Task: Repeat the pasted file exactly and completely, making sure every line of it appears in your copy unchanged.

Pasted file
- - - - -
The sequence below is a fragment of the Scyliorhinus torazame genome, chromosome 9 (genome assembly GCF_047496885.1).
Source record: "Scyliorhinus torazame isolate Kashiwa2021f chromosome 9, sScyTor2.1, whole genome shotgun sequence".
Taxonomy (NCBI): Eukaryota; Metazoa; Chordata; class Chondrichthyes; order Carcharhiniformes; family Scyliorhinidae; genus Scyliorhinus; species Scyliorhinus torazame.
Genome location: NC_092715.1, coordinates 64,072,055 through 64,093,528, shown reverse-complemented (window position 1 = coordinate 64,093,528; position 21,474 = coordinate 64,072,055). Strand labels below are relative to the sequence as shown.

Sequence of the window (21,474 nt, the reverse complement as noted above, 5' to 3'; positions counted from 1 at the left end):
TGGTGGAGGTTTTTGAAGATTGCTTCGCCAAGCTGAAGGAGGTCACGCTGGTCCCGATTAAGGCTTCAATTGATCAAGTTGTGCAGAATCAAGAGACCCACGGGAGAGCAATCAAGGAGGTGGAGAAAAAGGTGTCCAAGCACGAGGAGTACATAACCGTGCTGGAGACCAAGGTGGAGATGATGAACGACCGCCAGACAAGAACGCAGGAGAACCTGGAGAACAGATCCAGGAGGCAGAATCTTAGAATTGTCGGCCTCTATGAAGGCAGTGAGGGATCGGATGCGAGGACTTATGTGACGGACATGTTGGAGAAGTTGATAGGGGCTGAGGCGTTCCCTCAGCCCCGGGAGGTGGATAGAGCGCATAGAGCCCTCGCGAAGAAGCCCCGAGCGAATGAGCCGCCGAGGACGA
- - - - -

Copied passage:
The sequence below is a fragment of the Scyliorhinus torazame genome, chromosome 9 (genome assembly GCF_047496885.1).
Source record: "Scyliorhinus torazame isolate Kashiwa2021f chromosome 9, sScyTor2.1, whole genome shotgun sequence".
Taxonomy (NCBI): Eukaryota; Metazoa; Chordata; class Chondrichthyes; order Carcharhiniformes; family Scyliorhinidae; genus Scyliorhinus; species Scyliorhinus torazame.
Genome location: NC_092715.1, coordinates 64,072,055 through 64,093,528, shown reverse-complemented (window position 1 = coordinate 64,093,528; position 21,474 = coordinate 64,072,055). Strand labels below are relative to the sequence as shown.

Sequence of the window (21,474 nt, the reverse complement as noted above, 5' to 3'; positions counted from 1 at the left end):
TGGTGGAGGTTTTTGAAGATTGCTTCGCCAAGCTGAAGGAGGTCACGCTGGTCCCGATTAAGGCTTCAATTGATCAAGTTGTGCAGAATCAAGAGACCCACGGGAGAGCAATCAAGGAGGTGGAGAAAAAGGTGTCCAAGCACGAGGAGTACATAACCGTGCTGGAGACCAAGGTGGAGATGATGAACGACCGCCAGACAAGAACGCAGGAGAACCTGGAGAACAGATCCAGGAGGCAGAATCTTAGAATTGTCGGCCTCTATGAAGGCAGTGAGGGATCGGATGCGAGGACTTATGTGACGGACATGTTGGAGAAGTTGATAGGGGCTGAGGCGTTCCCTCAGCCCCGGGAGGTGGATAGAGCGCATAGAGCCCTCGCGAAGAAGCCCCGAGCGAATGAGCCGCCGAGGACGA